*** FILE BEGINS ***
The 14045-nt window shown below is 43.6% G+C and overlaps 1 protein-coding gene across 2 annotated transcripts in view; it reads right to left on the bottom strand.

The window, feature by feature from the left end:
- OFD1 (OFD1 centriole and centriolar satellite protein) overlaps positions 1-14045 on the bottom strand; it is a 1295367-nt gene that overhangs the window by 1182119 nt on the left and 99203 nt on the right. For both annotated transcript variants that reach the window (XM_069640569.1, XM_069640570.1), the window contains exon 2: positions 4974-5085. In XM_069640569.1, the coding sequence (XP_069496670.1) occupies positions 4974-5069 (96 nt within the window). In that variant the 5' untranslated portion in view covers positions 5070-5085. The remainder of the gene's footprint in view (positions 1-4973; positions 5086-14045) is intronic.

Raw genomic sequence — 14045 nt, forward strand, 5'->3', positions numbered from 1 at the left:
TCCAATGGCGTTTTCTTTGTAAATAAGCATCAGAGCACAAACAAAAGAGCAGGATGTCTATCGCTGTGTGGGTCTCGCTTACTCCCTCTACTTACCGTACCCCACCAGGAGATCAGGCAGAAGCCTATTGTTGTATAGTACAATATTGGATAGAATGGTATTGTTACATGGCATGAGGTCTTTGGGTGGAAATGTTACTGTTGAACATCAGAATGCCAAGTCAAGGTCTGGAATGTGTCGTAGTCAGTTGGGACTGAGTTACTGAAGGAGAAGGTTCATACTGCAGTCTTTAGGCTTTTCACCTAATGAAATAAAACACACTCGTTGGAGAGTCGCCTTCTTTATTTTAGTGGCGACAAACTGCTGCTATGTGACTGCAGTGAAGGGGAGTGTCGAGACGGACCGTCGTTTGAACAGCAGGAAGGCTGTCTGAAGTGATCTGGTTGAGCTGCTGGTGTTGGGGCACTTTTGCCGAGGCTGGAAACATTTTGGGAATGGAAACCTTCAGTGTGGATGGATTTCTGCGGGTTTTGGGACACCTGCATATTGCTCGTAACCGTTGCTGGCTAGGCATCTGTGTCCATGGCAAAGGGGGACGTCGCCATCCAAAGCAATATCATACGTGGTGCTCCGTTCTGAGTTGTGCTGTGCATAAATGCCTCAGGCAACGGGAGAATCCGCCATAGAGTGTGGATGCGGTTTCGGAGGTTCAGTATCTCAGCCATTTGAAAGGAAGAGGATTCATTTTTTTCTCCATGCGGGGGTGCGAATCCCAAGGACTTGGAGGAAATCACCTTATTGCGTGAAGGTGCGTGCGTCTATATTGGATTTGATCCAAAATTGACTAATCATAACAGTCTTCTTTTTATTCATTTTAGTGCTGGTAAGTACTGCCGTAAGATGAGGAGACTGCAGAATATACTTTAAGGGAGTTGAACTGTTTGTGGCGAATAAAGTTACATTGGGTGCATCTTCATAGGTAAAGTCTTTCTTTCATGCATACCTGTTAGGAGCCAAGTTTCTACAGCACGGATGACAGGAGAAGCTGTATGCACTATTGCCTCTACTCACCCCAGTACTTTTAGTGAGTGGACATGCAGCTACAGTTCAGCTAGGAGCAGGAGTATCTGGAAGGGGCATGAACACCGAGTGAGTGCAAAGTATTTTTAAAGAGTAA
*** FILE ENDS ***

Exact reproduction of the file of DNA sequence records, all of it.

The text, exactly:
The 14045-nt window shown below is 43.6% G+C and overlaps 1 protein-coding gene across 2 annotated transcripts in view; it reads right to left on the bottom strand.

The window, feature by feature from the left end:
- OFD1 (OFD1 centriole and centriolar satellite protein) overlaps positions 1-14045 on the bottom strand; it is a 1295367-nt gene that overhangs the window by 1182119 nt on the left and 99203 nt on the right. For both annotated transcript variants that reach the window (XM_069640569.1, XM_069640570.1), the window contains exon 2: positions 4974-5085. In XM_069640569.1, the coding sequence (XP_069496670.1) occupies positions 4974-5069 (96 nt within the window). In that variant the 5' untranslated portion in view covers positions 5070-5085. The remainder of the gene's footprint in view (positions 1-4973; positions 5086-14045) is intronic.

Raw genomic sequence — 14045 nt, forward strand, 5'->3', positions numbered from 1 at the left:
TCCAATGGCGTTTTCTTTGTAAATAAGCATCAGAGCACAAACAAAAGAGCAGGATGTCTATCGCTGTGTGGGTCTCGCTTACTCCCTCTACTTACCGTACCCCACCAGGAGATCAGGCAGAAGCCTATTGTTGTATAGTACAATATTGGATAGAATGGTATTGTTACATGGCATGAGGTCTTTGGGTGGAAATGTTACTGTTGAACATCAGAATGCCAAGTCAAGGTCTGGAATGTGTCGTAGTCAGTTGGGACTGAGTTACTGAAGGAGAAGGTTCATACTGCAGTCTTTAGGCTTTTCACCTAATGAAATAAAACACACTCGTTGGAGAGTCGCCTTCTTTATTTTAGTGGCGACAAACTGCTGCTATGTGACTGCAGTGAAGGGGAGTGTCGAGACGGACCGTCGTTTGAACAGCAGGAAGGCTGTCTGAAGTGATCTGGTTGAGCTGCTGGTGTTGGGGCACTTTTGCCGAGGCTGGAAACATTTTGGGAATGGAAACCTTCAGTGTGGATGGATTTCTGCGGGTTTTGGGACACCTGCATATTGCTCGTAACCGTTGCTGGCTAGGCATCTGTGTCCATGGCAAAGGGGGACGTCGCCATCCAAAGCAATATCATACGTGGTGCTCCGTTCTGAGTTGTGCTGTGCATAAATGCCTCAGGCAACGGGAGAATCCGCCATAGAGTGTGGATGCGGTTTCGGAGGTTCAGTATCTCAGCCATTTGAAAGGAAGAGGATTCATTTTTTTCTCCATGCGGGGGTGCGAATCCCAAGGACTTGGAGGAAATCACCTTATTGCGTGAAGGTGCGTGCGTCTATATTGGATTTGATCCAAAATTGACTAATCATAACAGTCTTCTTTTTATTCATTTTAGTGCTGGTAAGTACTGCCGTAAGATGAGGAGACTGCAGAATATACTTTAAGGGAGTTGAACTGTTTGTGGCGAATAAAGTTACATTGGGTGCATCTTCATAGGTAAAGTCTTTCTTTCATGCATACCTGTTAGGAGCCAAGTTTCTACAGCACGGATGACAGGAGAAGCTGTATGCACTATTGCCTCTACTCACCCCAGTACTTTTAGTGAGTGGACATGCAGCTACAGTTCAGCTAGGAGCAGGAGTATCTGGAAGGGGCATGAACACCGAGTGAGTGCAAAGTATTTTTAAAGAGTAA